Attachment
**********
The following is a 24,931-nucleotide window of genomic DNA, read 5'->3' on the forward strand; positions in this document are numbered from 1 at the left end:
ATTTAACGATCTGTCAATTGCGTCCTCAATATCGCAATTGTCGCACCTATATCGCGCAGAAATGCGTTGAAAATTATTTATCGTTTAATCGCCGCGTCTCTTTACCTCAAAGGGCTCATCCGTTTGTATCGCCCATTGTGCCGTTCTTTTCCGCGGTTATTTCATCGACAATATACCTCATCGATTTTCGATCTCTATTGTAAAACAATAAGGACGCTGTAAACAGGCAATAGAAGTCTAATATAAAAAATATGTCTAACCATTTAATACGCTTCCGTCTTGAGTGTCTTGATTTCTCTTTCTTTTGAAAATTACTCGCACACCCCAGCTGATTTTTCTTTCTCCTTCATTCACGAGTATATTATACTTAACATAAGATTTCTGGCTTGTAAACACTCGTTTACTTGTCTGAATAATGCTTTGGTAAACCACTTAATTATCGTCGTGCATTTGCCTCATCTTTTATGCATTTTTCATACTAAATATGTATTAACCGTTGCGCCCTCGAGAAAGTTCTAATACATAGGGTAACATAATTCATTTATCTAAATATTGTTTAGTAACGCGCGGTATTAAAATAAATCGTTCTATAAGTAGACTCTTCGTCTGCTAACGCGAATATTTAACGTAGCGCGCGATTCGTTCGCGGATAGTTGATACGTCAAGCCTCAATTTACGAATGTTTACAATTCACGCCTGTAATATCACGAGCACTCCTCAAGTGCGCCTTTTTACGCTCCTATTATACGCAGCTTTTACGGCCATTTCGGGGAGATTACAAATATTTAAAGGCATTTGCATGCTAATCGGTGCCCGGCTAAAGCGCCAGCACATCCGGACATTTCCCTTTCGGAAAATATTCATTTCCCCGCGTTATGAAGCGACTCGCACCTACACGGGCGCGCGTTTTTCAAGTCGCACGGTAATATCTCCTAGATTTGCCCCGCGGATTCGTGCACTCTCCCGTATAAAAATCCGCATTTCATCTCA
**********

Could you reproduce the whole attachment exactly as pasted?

The following is a 24,931-nucleotide window of genomic DNA, read 5'->3' on the forward strand; positions in this document are numbered from 1 at the left end:
ATTTAACGATCTGTCAATTGCGTCCTCAATATCGCAATTGTCGCACCTATATCGCGCAGAAATGCGTTGAAAATTATTTATCGTTTAATCGCCGCGTCTCTTTACCTCAAAGGGCTCATCCGTTTGTATCGCCCATTGTGCCGTTCTTTTCCGCGGTTATTTCATCGACAATATACCTCATCGATTTTCGATCTCTATTGTAAAACAATAAGGACGCTGTAAACAGGCAATAGAAGTCTAATATAAAAAATATGTCTAACCATTTAATACGCTTCCGTCTTGAGTGTCTTGATTTCTCTTTCTTTTGAAAATTACTCGCACACCCCAGCTGATTTTTCTTTCTCCTTCATTCACGAGTATATTATACTTAACATAAGATTTCTGGCTTGTAAACACTCGTTTACTTGTCTGAATAATGCTTTGGTAAACCACTTAATTATCGTCGTGCATTTGCCTCATCTTTTATGCATTTTTCATACTAAATATGTATTAACCGTTGCGCCCTCGAGAAAGTTCTAATACATAGGGTAACATAATTCATTTATCTAAATATTGTTTAGTAACGCGCGGTATTAAAATAAATCGTTCTATAAGTAGACTCTTCGTCTGCTAACGCGAATATTTAACGTAGCGCGCGATTCGTTCGCGGATAGTTGATACGTCAAGCCTCAATTTACGAATGTTTACAATTCACGCCTGTAATATCACGAGCACTCCTCAAGTGCGCCTTTTTACGCTCCTATTATACGCAGCTTTTACGGCCATTTCGGGGAGATTACAAATATTTAAAGGCATTTGCATGCTAATCGGTGCCCGGCTAAAGCGCCAGCACATCCGGACATTTCCCTTTCGGAAAATATTCATTTCCCCGCGTTATGAAGCGACTCGCACCTACACGGGCGCGCGTTTTTCAAGTCGCACGGTAATATCTCCTAGATTTGCCCCGCGGATTCGTGCACTCTCCCGTATAAAAATCCGCATTTCATCTCA